In addition to physical pain, people also suffer from mental illnesses such as post-traumatic stress disorder (PTSD) and anxiety. PTSD is very common in people who are veterans. They come back with a rational fear and anxiety that can overwhelm them. Therefore, marijuana use is necessary for these veterans so that their brain synapses can be regulated. Marijuana has already been approved to treat people with PTSD in many states. Among these states, New Mexico allows anyone suffering from PTSD to have an authorized medical marijuana card. The trol of nausea and vomiting is of paramount importance in the treatment of cancer patients” (“Information for Physicians” 1). The reason nausea and vomiting need to be controlled is that “these can lead to serious metabolic disorders, nutritional deficiencies, deterioration of a patient`s physical and mental condition, discontinuation of potentially beneficial and curative antineoplastic treatments, and degeneration of self-care and functioning.” (“Information for Physicians” 1). It is very important for cancer patients to control their nausea and vomiting, and marijuana seems to be able to achieve this. It seems reasonable to give patients the opportunity and make medical marijuana available for consumption.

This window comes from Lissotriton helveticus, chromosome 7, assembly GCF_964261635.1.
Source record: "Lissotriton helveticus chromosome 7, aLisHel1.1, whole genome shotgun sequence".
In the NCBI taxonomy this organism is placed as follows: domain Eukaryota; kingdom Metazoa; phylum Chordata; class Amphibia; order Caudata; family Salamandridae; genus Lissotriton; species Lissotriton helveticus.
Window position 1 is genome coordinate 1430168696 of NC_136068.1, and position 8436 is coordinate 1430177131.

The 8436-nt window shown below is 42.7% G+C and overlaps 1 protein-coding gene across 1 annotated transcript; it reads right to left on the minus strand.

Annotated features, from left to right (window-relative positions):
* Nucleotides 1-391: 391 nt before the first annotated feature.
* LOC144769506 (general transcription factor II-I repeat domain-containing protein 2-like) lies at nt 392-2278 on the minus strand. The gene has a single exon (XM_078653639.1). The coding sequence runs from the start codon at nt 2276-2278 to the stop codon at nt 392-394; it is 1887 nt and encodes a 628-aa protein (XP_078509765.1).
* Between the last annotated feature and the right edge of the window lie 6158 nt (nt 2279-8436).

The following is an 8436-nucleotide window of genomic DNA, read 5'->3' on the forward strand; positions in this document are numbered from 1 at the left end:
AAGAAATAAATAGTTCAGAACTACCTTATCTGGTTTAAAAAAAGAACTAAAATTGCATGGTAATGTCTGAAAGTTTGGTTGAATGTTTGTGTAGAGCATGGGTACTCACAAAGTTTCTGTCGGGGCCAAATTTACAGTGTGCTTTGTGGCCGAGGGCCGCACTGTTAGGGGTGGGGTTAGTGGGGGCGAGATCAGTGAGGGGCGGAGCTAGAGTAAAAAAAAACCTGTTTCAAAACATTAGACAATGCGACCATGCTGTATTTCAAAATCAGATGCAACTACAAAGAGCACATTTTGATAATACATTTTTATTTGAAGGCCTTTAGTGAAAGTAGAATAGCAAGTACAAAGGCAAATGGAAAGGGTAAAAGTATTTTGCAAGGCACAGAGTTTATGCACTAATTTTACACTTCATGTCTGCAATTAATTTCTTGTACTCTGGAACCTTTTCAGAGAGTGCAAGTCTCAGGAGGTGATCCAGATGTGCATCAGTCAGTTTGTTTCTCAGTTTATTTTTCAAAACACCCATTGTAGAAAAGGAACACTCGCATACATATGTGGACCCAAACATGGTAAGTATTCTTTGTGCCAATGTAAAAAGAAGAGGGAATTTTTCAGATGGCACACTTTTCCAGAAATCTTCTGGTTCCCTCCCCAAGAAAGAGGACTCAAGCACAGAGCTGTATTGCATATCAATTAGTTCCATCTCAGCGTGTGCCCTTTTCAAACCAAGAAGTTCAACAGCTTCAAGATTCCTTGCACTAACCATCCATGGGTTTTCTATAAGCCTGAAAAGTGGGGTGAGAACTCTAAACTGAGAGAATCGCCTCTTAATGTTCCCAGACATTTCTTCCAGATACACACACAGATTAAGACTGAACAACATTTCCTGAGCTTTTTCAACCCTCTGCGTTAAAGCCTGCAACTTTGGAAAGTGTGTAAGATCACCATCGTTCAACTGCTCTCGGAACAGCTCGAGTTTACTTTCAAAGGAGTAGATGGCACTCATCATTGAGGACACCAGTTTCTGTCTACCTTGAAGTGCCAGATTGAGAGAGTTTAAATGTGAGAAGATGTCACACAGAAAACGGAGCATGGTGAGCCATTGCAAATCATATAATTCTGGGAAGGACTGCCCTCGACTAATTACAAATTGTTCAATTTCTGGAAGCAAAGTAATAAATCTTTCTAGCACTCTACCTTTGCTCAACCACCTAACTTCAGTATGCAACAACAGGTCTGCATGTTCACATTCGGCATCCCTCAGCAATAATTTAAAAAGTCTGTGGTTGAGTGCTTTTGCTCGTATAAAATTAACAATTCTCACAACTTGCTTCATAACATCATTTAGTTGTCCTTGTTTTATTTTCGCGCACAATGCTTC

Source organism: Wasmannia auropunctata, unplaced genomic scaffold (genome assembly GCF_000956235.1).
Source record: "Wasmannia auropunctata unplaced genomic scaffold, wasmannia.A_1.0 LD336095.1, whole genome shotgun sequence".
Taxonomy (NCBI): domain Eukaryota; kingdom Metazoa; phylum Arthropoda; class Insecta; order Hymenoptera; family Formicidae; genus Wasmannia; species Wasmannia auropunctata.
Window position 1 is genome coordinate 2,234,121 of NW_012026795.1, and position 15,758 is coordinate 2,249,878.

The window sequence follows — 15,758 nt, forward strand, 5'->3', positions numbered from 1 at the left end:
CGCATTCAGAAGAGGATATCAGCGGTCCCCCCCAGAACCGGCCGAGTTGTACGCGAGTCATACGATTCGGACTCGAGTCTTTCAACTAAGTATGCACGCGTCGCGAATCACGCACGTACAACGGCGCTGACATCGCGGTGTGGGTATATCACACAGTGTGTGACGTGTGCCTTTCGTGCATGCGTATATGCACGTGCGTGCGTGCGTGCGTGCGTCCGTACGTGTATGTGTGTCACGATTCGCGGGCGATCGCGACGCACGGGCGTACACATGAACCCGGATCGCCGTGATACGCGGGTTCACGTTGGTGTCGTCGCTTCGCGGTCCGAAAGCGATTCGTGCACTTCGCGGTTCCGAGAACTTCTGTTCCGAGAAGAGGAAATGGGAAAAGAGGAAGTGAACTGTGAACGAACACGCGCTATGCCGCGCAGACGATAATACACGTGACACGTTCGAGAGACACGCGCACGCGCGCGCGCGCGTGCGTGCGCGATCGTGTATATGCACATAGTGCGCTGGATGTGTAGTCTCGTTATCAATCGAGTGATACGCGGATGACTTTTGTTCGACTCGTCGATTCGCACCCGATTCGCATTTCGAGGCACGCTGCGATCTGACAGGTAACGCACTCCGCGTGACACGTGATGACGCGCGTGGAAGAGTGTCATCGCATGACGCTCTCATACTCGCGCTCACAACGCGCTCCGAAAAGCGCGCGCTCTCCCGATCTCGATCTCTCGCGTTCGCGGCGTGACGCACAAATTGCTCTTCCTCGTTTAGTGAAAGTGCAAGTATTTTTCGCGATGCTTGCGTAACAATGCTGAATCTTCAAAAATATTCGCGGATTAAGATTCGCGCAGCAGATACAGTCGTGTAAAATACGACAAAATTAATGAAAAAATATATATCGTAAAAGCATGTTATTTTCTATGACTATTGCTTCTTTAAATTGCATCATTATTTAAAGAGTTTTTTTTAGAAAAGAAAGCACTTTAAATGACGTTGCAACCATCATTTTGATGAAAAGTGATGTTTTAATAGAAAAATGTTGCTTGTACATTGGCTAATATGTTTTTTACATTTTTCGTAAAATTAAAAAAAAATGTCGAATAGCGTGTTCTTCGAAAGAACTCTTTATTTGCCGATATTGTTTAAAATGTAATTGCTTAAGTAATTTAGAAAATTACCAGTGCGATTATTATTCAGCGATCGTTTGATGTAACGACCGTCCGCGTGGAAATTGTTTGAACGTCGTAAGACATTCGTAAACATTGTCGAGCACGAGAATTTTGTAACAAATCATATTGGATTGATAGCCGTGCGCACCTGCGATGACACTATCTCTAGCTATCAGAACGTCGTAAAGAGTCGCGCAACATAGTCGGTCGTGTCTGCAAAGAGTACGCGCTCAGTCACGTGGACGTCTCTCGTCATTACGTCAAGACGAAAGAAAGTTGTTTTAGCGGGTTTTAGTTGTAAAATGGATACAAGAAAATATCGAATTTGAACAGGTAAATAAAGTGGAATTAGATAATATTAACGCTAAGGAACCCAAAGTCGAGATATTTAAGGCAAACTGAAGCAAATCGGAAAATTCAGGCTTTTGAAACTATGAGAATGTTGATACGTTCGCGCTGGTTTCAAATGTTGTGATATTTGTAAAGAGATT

Biomedical engineering is a part of engineering where technology focuses on medical devices. It focuses on the accuracy and automation of current devices used by professionals or doctors. The seminar showed what old devices look like. For some people, this is the case. Marijuana has already been legalized for medical purposes in California and Arizona. To pass, these laws required a majority vote of the public and Congress in favor of legalizing marijuana. In 1991, eighty percent of San Francisco voters approved the legalization of marijuana, and seventy-seven percent of Santa Cruz voters also agreed (“History of Medical Marijuana” 1). Since these laws were passed, there has been evidence of support for the legalization of marijuana for medical purposes. California and Arizona may be the only states that have legalized medical marijuana, but they are not the only states that have considered legalizing medical marijuana.